Hockey player Kareyna Baylor breaks down barriers with hard work on and off the ice | Our America: Fifty 50

PHILADELPHIA — Kareyna Baylor’s days begin early. She usually gets up at 6:15 a.m., but her early mornings seem even earlier if she had a late night the night before.

Sometimes she stays up until 1:30 a.m. All those hours are filled with activities that put her at the top of her game in school and in a sport where there are not many young black women: hockey.

“Being a woman. Playing hockey itself. Being black. Those are all mental challenges,” the 18-year-old Philadelphia native said.

She got a lot of attention for her abilities on the ice, but Kareyna herself didn’t know much about the sport when she was a kid.

“[I’d] never seen a hockey video before. I’ve never done anything with hockey,” she said.

Everything changed when the Ed Snider Youth Hockey Foundation staged a gym class takeover at Kareyna Elementary School.

“Coming home from work one day, Kareyna said, ‘Dad, I want to play hockey,'” Kareyna’s father Kareem Baylor said.

But trying a new sport wasn’t easy.

“Her first day didn’t go very well,” said Casey Kilduff, senior coordinator of women’s hockey programs for the Snider Foundation. “She fell and was slightly injured.”

“I sprained my ankle after 15 minutes and had no intention of going back,” Kareyna said. “Coach persuaded me like, ‘Come on, come back. If you fall, get up and keep trying.'”

With the coaches encouraging her, Kareyna returned to the ice and blossomed.

“She started playing,” her dad said, “and she was good! It’s like looking at your kid and saying, ‘Wait, is this really happening?’ But she was good, she played, scored and [passing]. I said, ‘Wow!'”

Kareyna’s skills have caught the attention of parents, players, coaches and fans. She is now the team’s captain and plays a mix of striker, center and right winger. Hockey allows him to show his strength.

“I like it when we’re about to score on a goalkeeper and the other team wants to put us in the face. I appreciate the tension,” she said, “because now that you want to bring tension and I can’t really fight, I’m going to give you my power through my talent.”

Often, Kareyna is the only African American player on the ice. It’s something she says she had to overcome mentally, but overall she and her parents had a great hockey experience.

“Our experience as black parents – we always felt welcome,” said Kareem Baylor. “We felt weird because we [stuck out like a] a sore thumb. But as far as the reception is concerned […] it wasn’t racism.”

This left Kareyna free to focus on hockey, her school and her job. The teenager’s 6 a.m. wake-up call is followed by a 75-minute journey to school by bus and tram. Sometimes it’s preceded by hockey practice.

“I have hockey practice at 5 a.m. School at 7 a.m.,” she said.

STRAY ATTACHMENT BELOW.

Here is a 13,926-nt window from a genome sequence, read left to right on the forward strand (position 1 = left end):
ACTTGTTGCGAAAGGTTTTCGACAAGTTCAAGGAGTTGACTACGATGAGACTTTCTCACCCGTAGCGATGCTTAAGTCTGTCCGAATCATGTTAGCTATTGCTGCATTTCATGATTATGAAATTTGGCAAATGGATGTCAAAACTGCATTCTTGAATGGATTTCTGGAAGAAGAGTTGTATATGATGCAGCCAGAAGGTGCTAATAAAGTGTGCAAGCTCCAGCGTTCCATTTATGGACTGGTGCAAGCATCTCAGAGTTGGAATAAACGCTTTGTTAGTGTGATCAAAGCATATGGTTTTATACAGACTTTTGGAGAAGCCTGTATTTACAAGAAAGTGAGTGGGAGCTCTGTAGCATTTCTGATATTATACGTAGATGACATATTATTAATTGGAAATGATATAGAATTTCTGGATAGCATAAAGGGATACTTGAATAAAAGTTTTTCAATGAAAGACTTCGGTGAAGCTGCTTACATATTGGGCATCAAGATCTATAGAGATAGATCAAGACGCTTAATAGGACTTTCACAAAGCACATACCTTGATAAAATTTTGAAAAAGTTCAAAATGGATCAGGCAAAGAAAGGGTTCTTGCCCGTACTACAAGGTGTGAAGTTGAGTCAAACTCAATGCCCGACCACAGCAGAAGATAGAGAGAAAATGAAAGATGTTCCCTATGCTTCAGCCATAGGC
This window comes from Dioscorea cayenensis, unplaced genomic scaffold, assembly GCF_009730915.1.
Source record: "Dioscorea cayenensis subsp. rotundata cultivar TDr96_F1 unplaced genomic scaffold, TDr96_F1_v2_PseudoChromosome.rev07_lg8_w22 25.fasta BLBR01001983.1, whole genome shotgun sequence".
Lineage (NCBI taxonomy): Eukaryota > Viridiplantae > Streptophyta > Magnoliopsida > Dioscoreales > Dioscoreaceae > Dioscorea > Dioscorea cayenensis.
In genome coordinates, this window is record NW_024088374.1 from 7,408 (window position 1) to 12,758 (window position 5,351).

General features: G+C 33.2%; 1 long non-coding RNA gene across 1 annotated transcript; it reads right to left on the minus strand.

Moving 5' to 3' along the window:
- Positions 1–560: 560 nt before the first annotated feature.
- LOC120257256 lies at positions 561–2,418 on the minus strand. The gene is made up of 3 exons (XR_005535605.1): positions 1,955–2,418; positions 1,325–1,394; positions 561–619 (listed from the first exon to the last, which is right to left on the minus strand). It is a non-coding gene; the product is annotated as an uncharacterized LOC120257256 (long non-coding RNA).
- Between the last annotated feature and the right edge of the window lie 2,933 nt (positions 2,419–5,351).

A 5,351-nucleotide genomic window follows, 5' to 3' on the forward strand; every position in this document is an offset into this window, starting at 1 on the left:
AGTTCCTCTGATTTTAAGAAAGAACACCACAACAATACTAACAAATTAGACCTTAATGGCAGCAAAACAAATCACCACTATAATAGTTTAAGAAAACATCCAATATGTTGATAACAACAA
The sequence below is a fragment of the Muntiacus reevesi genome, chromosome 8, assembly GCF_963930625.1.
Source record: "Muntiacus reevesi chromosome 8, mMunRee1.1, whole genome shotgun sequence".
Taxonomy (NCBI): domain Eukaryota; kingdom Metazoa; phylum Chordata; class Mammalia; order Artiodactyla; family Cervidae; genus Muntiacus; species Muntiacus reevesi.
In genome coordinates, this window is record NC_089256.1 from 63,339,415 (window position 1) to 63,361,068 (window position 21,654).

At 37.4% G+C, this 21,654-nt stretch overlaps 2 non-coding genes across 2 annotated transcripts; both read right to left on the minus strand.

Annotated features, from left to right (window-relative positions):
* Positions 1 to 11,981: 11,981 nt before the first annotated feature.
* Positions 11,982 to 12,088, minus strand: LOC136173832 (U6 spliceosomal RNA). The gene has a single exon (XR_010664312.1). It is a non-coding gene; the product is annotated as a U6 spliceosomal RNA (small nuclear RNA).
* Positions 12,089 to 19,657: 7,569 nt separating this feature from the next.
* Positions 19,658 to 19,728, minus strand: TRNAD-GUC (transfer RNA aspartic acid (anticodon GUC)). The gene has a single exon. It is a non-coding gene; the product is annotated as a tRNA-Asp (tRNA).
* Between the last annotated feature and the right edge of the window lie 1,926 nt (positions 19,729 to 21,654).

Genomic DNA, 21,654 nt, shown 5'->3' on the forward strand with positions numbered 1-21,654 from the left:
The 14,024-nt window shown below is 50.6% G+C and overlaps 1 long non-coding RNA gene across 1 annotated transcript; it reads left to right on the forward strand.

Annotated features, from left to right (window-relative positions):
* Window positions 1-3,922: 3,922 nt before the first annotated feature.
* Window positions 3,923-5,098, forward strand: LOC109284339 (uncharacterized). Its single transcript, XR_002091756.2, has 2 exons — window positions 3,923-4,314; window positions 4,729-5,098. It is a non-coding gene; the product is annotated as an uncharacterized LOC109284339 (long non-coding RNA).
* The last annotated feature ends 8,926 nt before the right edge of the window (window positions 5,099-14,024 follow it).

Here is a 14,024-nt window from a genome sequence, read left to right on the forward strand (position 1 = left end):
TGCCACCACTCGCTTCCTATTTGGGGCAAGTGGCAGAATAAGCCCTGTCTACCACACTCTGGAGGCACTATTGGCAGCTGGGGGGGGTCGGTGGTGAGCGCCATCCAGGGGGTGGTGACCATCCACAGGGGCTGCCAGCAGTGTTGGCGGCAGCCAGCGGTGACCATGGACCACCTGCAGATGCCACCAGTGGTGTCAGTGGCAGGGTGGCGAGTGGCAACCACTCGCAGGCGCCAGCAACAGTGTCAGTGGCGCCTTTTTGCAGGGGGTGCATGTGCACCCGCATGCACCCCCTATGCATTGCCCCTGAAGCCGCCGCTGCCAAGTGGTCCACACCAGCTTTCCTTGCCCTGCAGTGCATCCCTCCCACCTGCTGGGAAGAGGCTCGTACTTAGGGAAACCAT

When she has finished a full day of school, Kareyna usually goes to work at a local restaurant.

“Recently I’ve been working 4-11 to make enough money for prom,” she said. “I’m still tired but it keeps me going because it’s for a reason.”

Her commitment paid off, as Kareyna received an offer for a full scholarship to Villanova University. And it’s not the kind of scholarship some would assume the hockey phenom would get.

“[It’s a] a full scholarship,” Kareyna said proudly, adding that she plans to play on the Villanova club hockey team.

It’s a feat his father, who works as a roofer, could never have imagined when he put a roof on Villanova Law School.

“As a roofer, I’m like, ‘How long will I have to stay on this roof to help pay for my education?'” he said. “When she received the notice to have the Villanova scholarship…[I was] out of my mind!”

Kareyna, on the other hand, took it all in stride. It is a virtue she learned as part of her Muslim faith.

“I just try to keep it modest,” she said. “Modest and humble. It’s probably the most important thing I live for.”

Through it all, her mom and dad have been there to cheer her on.

“Knowing that they’re doing everything for me and that my little brother is pushing me to keep going,” she said. “I love them so much.”

Her father echoes the same sentiment, marveling at his daughter’s accomplishments.

“He’s my best friend,” he said. “My children, they are number one, and I live for them.”

He plans to make the short trip to Villanova often to visit his daughter and watch her play hockey. It’s a new journey that Kareyna can’t wait to start.

“I feel like my future is what it is now, only bigger,” she said. “Hockey is definitely in my future…I’d like to go beyond college: NWHL [now known as Premier Hockey Federation], American Hockey. Sport is really my life!”

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Catherine J. Martinez